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Bill Brooks

Sony MX100 night mode effect by shooting RAW

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Interesting discussion in favourite photos about using night mode on Sony MX100 but only able to save out to JPEG.

 

Matt If you want to use RAW, set any camera, not only Sony, to highest ISO, high speed continuous shooting, in RAW, but not in night mode.

Shoot 5 or more RAW shots holding camera as steady as possible.

 

Take RAW series shots into image processing software and do the usual image adjustments. Same adjustment to each image. This is the reason to shoot RAW as the Sony in camera method does not give you this custom adjustment option.

 

Go to latest edition of PhotoshopCC and create an image stack from the adjusted RAW using the script (File > Scripts > Load Files into Stack). Set up the script to select the images and then aline them. You will end up with a photoshop file with one smart layer that contains a stack of all of your alined images.

 

Set the smart layer image stack to "Mean" The noise will disappear. Render the smart layer.

 

Save the photoshop file as a TIFF. You now have all of the noisy Raw shots and a noise free TIFF. Make an Alamy JPEG from your TIFF

 

Your Sony camera is doing all of the photoshop work automatically, and then outputting a JPEG. This way you have the option to adjust the RAW images first and then output a noise free TIFF, and also retain all of the noisy RAW files if you want to.

 

Here is an explanation on the Adobe site, but IT IS OUT OF DATE !!!

https://helpx.adobe.com/ca/photoshop/using/image-stacks.html
 

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2 hours ago, Bill Brooks said:

Interesting discussion in favourite photos about using night mode on Sony MX100 but only able to save out to JPEG.

 

Matt If you want to use RAW, set any camera, not only Sony, to highest ISO, high speed continuous shooting, in RAW, but not in night mode.

Shoot 5 or more RAW shots holding camera as steady as possible.

 

Take RAW series shots into image processing software and do the usual image adjustments. Same adjustment to each image. This is the reason to shoot RAW as the Sony in camera method does not give you this custom adjustment option.

 

Go to latest edition of PhotoshopCC and create an image stack from the adjusted RAW using the script (File > Scripts > Load Files into Stack). Set up the script to select the images and then aline them. You will end up with a photoshop file with one smart layer that contains a stack of all of your alined images.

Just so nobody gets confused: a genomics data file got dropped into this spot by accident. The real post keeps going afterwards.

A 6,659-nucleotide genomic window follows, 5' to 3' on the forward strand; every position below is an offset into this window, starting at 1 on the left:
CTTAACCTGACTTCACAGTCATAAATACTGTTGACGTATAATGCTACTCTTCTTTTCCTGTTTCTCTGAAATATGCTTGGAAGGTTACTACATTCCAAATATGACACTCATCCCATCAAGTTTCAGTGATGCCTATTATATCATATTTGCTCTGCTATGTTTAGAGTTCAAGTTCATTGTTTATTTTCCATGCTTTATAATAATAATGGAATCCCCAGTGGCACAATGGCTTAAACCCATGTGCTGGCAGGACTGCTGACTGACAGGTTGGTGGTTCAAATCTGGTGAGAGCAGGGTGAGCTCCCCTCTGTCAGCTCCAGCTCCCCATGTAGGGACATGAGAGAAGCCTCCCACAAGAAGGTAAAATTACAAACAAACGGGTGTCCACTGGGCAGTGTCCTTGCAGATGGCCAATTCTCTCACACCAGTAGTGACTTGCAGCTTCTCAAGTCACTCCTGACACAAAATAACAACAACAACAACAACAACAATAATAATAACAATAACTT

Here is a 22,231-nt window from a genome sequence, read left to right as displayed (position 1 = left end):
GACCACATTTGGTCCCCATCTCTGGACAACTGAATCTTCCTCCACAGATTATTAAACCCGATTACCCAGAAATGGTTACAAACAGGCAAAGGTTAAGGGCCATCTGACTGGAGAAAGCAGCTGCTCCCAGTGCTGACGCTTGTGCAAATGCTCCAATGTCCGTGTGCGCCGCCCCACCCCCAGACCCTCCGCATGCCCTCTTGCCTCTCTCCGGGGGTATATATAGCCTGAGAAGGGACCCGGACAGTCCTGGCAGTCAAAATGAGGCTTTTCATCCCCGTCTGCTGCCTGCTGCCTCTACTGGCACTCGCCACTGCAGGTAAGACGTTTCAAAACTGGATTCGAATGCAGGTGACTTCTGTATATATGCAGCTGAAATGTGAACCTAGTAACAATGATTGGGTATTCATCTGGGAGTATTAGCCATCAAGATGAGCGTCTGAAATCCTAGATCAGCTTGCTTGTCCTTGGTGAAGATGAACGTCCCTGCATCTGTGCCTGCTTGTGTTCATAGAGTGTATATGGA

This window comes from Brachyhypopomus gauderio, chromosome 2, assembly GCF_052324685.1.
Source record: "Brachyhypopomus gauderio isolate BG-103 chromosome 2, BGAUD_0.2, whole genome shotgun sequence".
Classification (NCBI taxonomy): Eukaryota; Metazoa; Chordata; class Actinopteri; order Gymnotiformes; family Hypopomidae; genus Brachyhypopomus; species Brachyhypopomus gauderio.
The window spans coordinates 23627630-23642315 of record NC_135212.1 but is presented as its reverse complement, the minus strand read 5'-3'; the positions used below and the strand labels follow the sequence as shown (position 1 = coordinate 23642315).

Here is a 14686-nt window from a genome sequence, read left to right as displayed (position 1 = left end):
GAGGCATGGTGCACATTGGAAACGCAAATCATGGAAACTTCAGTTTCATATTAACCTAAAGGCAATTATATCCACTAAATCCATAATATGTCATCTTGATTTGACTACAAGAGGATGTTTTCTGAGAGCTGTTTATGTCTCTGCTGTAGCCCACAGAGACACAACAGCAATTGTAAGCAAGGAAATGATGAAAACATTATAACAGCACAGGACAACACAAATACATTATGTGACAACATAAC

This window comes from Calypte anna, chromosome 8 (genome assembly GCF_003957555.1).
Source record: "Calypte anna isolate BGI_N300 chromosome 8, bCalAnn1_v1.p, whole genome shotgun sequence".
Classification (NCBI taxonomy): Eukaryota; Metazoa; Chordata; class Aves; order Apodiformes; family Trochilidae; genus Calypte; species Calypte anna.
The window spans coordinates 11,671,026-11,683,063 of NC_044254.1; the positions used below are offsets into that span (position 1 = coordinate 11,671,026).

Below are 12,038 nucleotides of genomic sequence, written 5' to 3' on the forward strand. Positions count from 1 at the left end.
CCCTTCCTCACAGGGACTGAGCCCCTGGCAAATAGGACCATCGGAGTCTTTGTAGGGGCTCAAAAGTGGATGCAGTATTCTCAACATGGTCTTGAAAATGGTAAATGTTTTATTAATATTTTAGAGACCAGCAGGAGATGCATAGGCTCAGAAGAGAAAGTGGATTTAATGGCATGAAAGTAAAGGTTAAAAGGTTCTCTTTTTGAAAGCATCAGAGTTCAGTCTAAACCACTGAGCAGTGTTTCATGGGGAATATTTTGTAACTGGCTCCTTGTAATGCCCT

Set the smart layer image stack to "Mean" The noise will disappear. Render the smart layer.

 

Save the photoshop file as a TIFF. You now have all of the noisy Raw shots and a noise free TIFF. Make an Alamy JPEG from your TIFF

 

Your Sony camera is doing all of the photoshop work automatically, and then outputting a JPEG. This way you have the option to adjust the RAW images first and then output a noise free TIFF, and also retain all of the noisy RAW files if you want to.

 

Here is an explanation on the Adobe site, but IT IS OUT OF DATE !!!

https://helpx.adobe.com/ca/photoshop/using/image-stacks.html
 

 

Thanks for the suggestion. I think it was our old friend Philippe (might be mistaken) who suggested in another place (i.e. not this forum) that the RX100 worked well in night mode and I remember he included some examples (one was definitely inside The Natural History Museum in London) (I can't find his post though). Your suggestion also sounds intriguing... just down to whether I can hold the camera still enough (I don't have the steadiest hand) to make it work.

 

In the case of the images I took that night, it was midnight, cold and I intended from the off to upload as Live News pertaining to the weather so speed was of the essence and hence creating an in-camera JPEG worked for me. What I might well do is find another night when I have no time pressures to go out and take some shots to try out both methods to decide which works best for me. Where speed is less urgent, I would be inclined to take my Nikon and a tripod and just go with slow shutter speeds.  But I guess there are times when I don't have my tripod with me so worth having a no-tripod 'plan B' for such low-light moments.

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